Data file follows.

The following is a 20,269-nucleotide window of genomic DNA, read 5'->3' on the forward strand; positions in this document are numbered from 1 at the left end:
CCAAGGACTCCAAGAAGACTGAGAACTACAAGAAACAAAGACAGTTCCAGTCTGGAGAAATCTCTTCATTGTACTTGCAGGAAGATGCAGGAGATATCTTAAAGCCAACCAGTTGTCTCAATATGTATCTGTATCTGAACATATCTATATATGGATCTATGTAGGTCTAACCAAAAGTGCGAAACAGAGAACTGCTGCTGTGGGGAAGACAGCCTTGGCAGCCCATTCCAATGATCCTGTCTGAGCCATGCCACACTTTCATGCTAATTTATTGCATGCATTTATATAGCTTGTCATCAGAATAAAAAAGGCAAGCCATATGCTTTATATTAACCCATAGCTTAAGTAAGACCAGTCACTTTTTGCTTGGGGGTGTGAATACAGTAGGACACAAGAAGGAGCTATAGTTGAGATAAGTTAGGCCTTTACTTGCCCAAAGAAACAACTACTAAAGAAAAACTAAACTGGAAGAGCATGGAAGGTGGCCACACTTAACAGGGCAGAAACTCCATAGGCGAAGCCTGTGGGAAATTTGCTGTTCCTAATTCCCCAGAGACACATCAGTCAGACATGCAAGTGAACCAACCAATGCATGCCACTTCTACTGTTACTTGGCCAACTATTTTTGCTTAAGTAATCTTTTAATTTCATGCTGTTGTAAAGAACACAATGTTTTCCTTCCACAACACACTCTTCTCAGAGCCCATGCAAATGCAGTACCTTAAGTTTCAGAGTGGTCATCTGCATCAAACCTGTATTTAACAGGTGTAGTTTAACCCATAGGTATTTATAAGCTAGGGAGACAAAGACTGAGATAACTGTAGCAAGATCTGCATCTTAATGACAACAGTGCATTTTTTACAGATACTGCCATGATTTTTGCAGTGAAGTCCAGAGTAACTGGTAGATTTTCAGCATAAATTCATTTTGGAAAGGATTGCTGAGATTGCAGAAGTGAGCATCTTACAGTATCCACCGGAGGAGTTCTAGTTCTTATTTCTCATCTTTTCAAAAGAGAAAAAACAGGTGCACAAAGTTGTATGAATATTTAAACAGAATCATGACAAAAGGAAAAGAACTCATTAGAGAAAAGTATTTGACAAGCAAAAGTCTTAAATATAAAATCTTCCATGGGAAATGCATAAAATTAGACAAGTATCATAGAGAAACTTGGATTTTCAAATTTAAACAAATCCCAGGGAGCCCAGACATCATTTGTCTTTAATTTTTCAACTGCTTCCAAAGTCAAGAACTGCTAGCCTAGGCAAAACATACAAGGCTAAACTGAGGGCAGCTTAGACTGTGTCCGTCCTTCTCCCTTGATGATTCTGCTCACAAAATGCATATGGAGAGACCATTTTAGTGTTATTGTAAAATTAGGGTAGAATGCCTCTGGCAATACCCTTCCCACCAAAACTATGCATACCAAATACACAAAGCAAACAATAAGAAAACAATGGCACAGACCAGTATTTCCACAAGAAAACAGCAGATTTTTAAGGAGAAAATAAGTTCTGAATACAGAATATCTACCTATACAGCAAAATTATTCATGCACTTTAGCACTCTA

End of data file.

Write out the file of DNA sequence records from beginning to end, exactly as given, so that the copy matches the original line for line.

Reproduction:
The following is a 20,269-nucleotide window of genomic DNA, read 5'->3' on the forward strand; positions in this document are numbered from 1 at the left end:
CCAAGGACTCCAAGAAGACTGAGAACTACAAGAAACAAAGACAGTTCCAGTCTGGAGAAATCTCTTCATTGTACTTGCAGGAAGATGCAGGAGATATCTTAAAGCCAACCAGTTGTCTCAATATGTATCTGTATCTGAACATATCTATATATGGATCTATGTAGGTCTAACCAAAAGTGCGAAACAGAGAACTGCTGCTGTGGGGAAGACAGCCTTGGCAGCCCATTCCAATGATCCTGTCTGAGCCATGCCACACTTTCATGCTAATTTATTGCATGCATTTATATAGCTTGTCATCAGAATAAAAAAGGCAAGCCATATGCTTTATATTAACCCATAGCTTAAGTAAGACCAGTCACTTTTTGCTTGGGGGTGTGAATACAGTAGGACACAAGAAGGAGCTATAGTTGAGATAAGTTAGGCCTTTACTTGCCCAAAGAAACAACTACTAAAGAAAAACTAAACTGGAAGAGCATGGAAGGTGGCCACACTTAACAGGGCAGAAACTCCATAGGCGAAGCCTGTGGGAAATTTGCTGTTCCTAATTCCCCAGAGACACATCAGTCAGACATGCAAGTGAACCAACCAATGCATGCCACTTCTACTGTTACTTGGCCAACTATTTTTGCTTAAGTAATCTTTTAATTTCATGCTGTTGTAAAGAACACAATGTTTTCCTTCCACAACACACTCTTCTCAGAGCCCATGCAAATGCAGTACCTTAAGTTTCAGAGTGGTCATCTGCATCAAACCTGTATTTAACAGGTGTAGTTTAACCCATAGGTATTTATAAGCTAGGGAGACAAAGACTGAGATAACTGTAGCAAGATCTGCATCTTAATGACAACAGTGCATTTTTTACAGATACTGCCATGATTTTTGCAGTGAAGTCCAGAGTAACTGGTAGATTTTCAGCATAAATTCATTTTGGAAAGGATTGCTGAGATTGCAGAAGTGAGCATCTTACAGTATCCACCGGAGGAGTTCTAGTTCTTATTTCTCATCTTTTCAAAAGAGAAAAAACAGGTGCACAAAGTTGTATGAATATTTAAACAGAATCATGACAAAAGGAAAAGAACTCATTAGAGAAAAGTATTTGACAAGCAAAAGTCTTAAATATAAAATCTTCCATGGGAAATGCATAAAATTAGACAAGTATCATAGAGAAACTTGGATTTTCAAATTTAAACAAATCCCAGGGAGCCCAGACATCATTTGTCTTTAATTTTTCAACTGCTTCCAAAGTCAAGAACTGCTAGCCTAGGCAAAACATACAAGGCTAAACTGAGGGCAGCTTAGACTGTGTCCGTCCTTCTCCCTTGATGATTCTGCTCACAAAATGCATATGGAGAGACCATTTTAGTGTTATTGTAAAATTAGGGTAGAATGCCTCTGGCAATACCCTTCCCACCAAAACTATGCATACCAAATACACAAAGCAAACAATAAGAAAACAATGGCACAGACCAGTATTTCCACAAGAAAACAGCAGATTTTTAAGGAGAAAATAAGTTCTGAATACAGAATATCTACCTATACAGCAAAATTATTCATGCACTTTAGCACTCTA